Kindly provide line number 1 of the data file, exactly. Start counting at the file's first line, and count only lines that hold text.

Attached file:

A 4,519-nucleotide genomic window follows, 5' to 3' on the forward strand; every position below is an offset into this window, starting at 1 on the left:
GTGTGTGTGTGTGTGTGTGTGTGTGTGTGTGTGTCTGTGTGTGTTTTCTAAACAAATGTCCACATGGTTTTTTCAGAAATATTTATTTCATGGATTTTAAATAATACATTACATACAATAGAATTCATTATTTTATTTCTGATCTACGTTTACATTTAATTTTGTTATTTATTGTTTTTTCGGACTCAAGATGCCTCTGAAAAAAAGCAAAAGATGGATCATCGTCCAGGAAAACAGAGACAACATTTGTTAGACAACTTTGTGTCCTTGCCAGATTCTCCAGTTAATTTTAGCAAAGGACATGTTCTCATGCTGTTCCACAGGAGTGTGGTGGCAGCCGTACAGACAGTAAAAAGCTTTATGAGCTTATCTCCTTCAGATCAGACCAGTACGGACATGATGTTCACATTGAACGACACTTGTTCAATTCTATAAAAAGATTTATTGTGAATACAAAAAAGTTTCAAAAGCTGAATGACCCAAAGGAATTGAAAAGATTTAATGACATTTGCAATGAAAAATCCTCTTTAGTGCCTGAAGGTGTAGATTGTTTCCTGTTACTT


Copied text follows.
A 4,519-nucleotide genomic window follows, 5' to 3' on the forward strand; every position below is an offset into this window, starting at 1 on the left: